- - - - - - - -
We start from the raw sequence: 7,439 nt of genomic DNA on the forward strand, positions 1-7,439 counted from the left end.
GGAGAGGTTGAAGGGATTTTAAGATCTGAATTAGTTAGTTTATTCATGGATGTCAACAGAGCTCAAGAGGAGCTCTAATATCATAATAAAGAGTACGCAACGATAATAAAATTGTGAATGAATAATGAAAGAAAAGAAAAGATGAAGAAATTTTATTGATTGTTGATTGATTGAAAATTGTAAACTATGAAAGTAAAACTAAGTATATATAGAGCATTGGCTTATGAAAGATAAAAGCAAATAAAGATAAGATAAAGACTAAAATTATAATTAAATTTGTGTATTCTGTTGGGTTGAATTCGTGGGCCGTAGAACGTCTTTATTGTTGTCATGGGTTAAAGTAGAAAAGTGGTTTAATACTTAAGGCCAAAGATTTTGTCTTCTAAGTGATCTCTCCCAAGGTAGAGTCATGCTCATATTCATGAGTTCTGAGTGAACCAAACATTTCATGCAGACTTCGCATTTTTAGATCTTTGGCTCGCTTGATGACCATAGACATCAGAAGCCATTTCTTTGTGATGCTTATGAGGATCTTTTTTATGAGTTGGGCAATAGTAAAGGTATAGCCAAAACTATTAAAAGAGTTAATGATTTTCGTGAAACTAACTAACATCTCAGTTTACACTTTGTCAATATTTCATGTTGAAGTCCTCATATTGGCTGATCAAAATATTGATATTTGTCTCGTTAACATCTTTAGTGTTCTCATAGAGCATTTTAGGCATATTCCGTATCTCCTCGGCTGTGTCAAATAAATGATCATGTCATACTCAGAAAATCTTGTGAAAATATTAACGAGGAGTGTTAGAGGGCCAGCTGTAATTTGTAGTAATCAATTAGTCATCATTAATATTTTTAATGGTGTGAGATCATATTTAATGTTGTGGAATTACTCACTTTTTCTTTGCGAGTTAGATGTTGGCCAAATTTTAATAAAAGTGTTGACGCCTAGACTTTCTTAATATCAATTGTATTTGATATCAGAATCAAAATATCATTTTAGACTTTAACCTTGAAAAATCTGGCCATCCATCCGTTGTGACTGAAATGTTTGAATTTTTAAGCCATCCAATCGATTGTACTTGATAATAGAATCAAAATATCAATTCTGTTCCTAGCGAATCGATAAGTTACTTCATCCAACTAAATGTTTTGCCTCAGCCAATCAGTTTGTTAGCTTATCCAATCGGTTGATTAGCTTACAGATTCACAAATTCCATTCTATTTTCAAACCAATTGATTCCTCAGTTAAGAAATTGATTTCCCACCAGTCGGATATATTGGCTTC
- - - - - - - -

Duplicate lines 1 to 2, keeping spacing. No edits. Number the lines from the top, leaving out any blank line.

We start from the raw sequence: 7,439 nt of genomic DNA on the forward strand, positions 1-7,439 counted from the left end.
GGAGAGGTTGAAGGGATTTTAAGATCTGAATTAGTTAGTTTATTCATGGATGTCAACAGAGCTCAAGAGGAGCTCTAATATCATAATAAAGAGTACGCAACGATAATAAAATTGTGAATGAATAATGAAAGAAAAGAAAAGATGAAGAAATTTTATTGATTGTTGATTGATTGAAAATTGTAAACTATGAAAGTAAAACTAAGTATATATAGAGCATTGGCTTATGAAAGATAAAAGCAAATAAAGATAAGATAAAGACTAAAATTATAATTAAATTTGTGTATTCTGTTGGGTTGAATTCGTGGGCCGTAGAACGTCTTTATTGTTGTCATGGGTTAAAGTAGAAAAGTGGTTTAATACTTAAGGCCAAAGATTTTGTCTTCTAAGTGATCTCTCCCAAGGTAGAGTCATGCTCATATTCATGAGTTCTGAGTGAACCAAACATTTCATGCAGACTTCGCATTTTTAGATCTTTGGCTCGCTTGATGACCATAGACATCAGAAGCCATTTCTTTGTGATGCTTATGAGGATCTTTTTTATGAGTTGGGCAATAGTAAAGGTATAGCCAAAACTATTAAAAGAGTTAATGATTTTCGTGAAACTAACTAACATCTCAGTTTACACTTTGTCAATATTTCATGTTGAAGTCCTCATATTGGCTGATCAAAATATTGATATTTGTCTCGTTAACATCTTTAGTGTTCTCATAGAGCATTTTAGGCATATTCCGTATCTCCTCGGCTGTGTCAAATAAATGATCATGTCATACTCAGAAAATCTTGTGAAAATATTAACGAGGAGTGTTAGAGGGCCAGCTGTAATTTGTAGTAATCAATTAGTCATCATTAATATTTTTAATGGTGTGAGATCATATTTAATGTTGTGGAATTACTCACTTTTTCTTTGCGAGTTAGATGTTGGCCAAATTTTAATAAAAGTGTTGACGCCTAGACTTTCTTAATATCAATTGTATTTGATATCAGAATCAAAATATCATTTTAGACTTTAACCTTGAAAAATCTGGCCATCCATCCGTTGTGACTGAAATGTTTGAATTTTTAAGCCATCCAATCGATTGTACTTGATAATAGAATCAAAATATCAATTCTGTTCCTAGCGAATCGATAAGTTACTTCATCCAACTAAATGTTTTGCCTCAGCCAATCAGTTTGTTAGCTTATCCAATCGGTTGATTAGCTTACAGATTCACAAATTCCATTCTATTTTCAAACCAATTGATTCCTCAGTTAAGAAATTGATTTCCCACCAGTCGGATATATTGGCTTC